Mystery Bridge Nr. 163: A Stone Arch Bridge in Winona?

Provided by Alex T. Dettman/ Negative converted by Chester Gehman, used with permission

Our first mystery bridge of 2022 takes us to Minnesota. A negative photo was brought to the attention at bridgehunter.com recently by Alex Dettmann, a resident of Minneapolis. It features a stone arch bridge of about 20 feet long, and according to the writing, the bridge was located on Mankato Avenue and was built by Fred H. Pickles. It took some Google Research to determine that Mankato Avenue was located in Winona, though he wasn’t sure that it was the right address because the present-day avenue ended at the riverside. The negative came from a collection dating between 1910 and 1920.

Source: bridgehunter.com

As soon as it was presented, a postcard with an arch bridge similar to this was found and posted on the same website by fellow pontist Luke Harden. According to information, it was located near Lake Winona, spanning Gilmore Creek. If the Mankato Avenue picture is correct, the bridge was located at the tip of the lake on the east end. Chances are likely because of only a couple crossings that exist over Gilmore Creek that the arch bridge at Mankato Avenue does indeed match.

In either case, we’re looking for information about the person responsible for building the stone arch bridge in Winona, Mr. Pickles. Most stone arch bridges in Minnesota were built between 1880 and 1900, including the famous Stone Arch Bridge in Minneapolis. What we would like to know is when this bridge was built, what type of stone was used for the crossing and from which quarry. Because Mankato Avenue has become a major throughway, it’s unlikely that the bridge no longer exists. However, even if it was replaced, when did this take place.

You can provide this information under this link in bridgehunter.com with comments and additional photos.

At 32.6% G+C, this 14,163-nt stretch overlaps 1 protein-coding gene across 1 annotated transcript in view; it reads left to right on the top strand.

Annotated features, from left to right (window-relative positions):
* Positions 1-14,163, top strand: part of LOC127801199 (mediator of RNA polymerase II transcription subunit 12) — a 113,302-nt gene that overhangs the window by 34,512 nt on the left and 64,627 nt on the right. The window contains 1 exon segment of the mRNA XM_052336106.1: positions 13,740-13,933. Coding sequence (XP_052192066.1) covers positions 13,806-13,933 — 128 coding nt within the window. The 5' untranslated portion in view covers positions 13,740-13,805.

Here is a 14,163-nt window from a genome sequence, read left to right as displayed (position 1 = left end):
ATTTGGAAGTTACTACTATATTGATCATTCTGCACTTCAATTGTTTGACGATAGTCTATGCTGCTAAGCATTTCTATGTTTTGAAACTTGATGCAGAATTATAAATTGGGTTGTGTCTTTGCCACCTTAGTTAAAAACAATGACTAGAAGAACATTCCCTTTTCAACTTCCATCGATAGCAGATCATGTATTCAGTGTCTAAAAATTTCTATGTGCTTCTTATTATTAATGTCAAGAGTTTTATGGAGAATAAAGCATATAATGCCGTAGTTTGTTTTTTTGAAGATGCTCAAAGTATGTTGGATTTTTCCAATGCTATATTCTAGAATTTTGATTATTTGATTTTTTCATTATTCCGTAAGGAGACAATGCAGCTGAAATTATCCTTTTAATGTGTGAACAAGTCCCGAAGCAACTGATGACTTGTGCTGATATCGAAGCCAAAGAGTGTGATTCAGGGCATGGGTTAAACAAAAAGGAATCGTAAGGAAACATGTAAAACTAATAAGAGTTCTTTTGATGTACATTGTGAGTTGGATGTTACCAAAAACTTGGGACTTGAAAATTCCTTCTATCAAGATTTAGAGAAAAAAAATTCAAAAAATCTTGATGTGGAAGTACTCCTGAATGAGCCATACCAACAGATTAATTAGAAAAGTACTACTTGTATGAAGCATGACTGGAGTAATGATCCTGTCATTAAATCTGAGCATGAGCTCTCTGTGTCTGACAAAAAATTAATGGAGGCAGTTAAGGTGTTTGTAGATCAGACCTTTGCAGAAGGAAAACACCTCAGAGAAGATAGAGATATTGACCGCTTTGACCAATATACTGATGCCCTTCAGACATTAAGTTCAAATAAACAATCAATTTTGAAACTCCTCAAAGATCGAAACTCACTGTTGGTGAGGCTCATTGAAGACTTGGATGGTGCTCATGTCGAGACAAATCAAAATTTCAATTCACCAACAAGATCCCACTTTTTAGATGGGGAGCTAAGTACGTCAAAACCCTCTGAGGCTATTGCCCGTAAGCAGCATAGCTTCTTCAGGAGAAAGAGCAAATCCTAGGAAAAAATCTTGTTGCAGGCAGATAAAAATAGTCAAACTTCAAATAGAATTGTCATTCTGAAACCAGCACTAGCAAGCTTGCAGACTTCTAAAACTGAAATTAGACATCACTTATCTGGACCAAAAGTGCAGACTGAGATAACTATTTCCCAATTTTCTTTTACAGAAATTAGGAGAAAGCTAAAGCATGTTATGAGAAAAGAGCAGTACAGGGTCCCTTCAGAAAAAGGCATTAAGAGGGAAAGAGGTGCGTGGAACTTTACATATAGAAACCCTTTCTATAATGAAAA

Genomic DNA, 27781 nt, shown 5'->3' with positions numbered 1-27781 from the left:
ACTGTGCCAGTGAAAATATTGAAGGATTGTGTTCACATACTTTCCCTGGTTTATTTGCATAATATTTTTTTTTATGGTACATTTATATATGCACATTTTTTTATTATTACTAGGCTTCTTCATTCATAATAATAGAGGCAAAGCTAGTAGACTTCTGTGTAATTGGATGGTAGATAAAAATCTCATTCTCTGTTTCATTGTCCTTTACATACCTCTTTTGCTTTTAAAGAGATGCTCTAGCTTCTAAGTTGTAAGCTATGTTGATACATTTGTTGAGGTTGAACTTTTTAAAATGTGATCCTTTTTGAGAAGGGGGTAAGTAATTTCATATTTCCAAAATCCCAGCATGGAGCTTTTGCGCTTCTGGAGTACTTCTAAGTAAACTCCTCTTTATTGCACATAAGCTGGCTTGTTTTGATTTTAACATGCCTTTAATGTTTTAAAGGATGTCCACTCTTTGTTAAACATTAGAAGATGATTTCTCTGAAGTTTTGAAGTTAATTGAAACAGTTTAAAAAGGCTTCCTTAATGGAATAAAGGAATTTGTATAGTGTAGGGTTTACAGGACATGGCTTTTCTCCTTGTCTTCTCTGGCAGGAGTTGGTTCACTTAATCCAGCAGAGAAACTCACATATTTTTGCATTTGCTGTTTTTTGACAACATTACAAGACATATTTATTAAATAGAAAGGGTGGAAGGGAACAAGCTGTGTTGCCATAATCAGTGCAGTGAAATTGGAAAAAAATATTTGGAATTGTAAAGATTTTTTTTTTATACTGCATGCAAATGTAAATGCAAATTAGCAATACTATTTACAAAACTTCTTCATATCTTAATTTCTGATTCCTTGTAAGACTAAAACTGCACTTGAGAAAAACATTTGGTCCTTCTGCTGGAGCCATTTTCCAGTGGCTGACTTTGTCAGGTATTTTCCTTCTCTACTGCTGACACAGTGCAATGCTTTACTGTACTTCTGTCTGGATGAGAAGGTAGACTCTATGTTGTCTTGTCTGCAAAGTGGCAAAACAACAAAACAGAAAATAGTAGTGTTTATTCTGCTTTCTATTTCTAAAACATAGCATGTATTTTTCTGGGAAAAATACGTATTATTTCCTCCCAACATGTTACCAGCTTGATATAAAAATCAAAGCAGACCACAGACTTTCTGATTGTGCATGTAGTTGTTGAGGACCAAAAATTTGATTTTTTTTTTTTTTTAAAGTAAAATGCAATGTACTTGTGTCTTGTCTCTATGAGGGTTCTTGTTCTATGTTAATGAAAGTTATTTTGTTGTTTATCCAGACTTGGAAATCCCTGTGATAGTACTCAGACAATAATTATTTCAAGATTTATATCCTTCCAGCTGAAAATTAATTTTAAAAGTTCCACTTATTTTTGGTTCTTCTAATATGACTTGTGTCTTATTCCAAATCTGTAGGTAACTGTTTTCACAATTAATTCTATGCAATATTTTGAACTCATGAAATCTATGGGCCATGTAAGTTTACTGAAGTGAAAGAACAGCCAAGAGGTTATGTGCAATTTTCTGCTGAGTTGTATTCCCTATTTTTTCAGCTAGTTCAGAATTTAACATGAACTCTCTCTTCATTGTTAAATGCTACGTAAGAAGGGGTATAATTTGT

Link: http://bridgehunter.com/mn/winona/lake-winona/

Should there be any questions, contact Jason Smith here at the Chronicles who can help you.

Happy Bridgehunting folks and have a great start in 2022!

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3 thoughts on “Mystery Bridge Nr. 163: A Stone Arch Bridge in Winona?

  1. I located an item in the Winona Daily Republican, Apr 25, 1894, that indicated the stone arch bridge on Mankato avenue was constructed a year previous, with the provision for placing a gate on the lower side of the opening in case of high water. Engineer Pickles deployed a force of men to begin the gate. I am digitally clipping a couple of items related and will contact you regarding sending them if you want.

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  2. The Winona City Council awarded the Mankato Avenue bridge contract 12/24/1892 to Thos. H. Botham for $1,470. Apparently, flooding was a major issue for the Mankato Avenue bridge from the beginning. The embankment and bridge were damaged in 1897. Pickles recommended redirecting waters from Gilmore Valley creek and Rollingstone creeks as well, which was proposed to cost in the area of $5,000-10,000. He also recommended building a dyke to separate river and creek flow. Pickles recommended a better gate at Mankato Avenue, an sheeting the base of the bridge to prevent wash-under damage, but with a better plan to build a bridge and gate at the Milwaukee trestle. In 1904, the deepening of the outlet ditch from Lake Winona was begun “at the lower end of the lake, under the stone arch bridge on Mankato Avenue. At least as late as 1904 the Mankato Bridge was still extant. I will keep digging and see if there is anything else I can locate on its demise.

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  3. Final information about the Mankato bridge is that in March 1938, the City Council approved the plan to change the junction of highway 61 and Mankato avenue. The demolition of the old stone arch bridge was approve and the culverts were to be topped by a five-inch roadway of concrete. There were two quarries listed for Winona in the 1890s, Biesanz and Stockton Bluff. Stockton Bluff advertised for bridge building.

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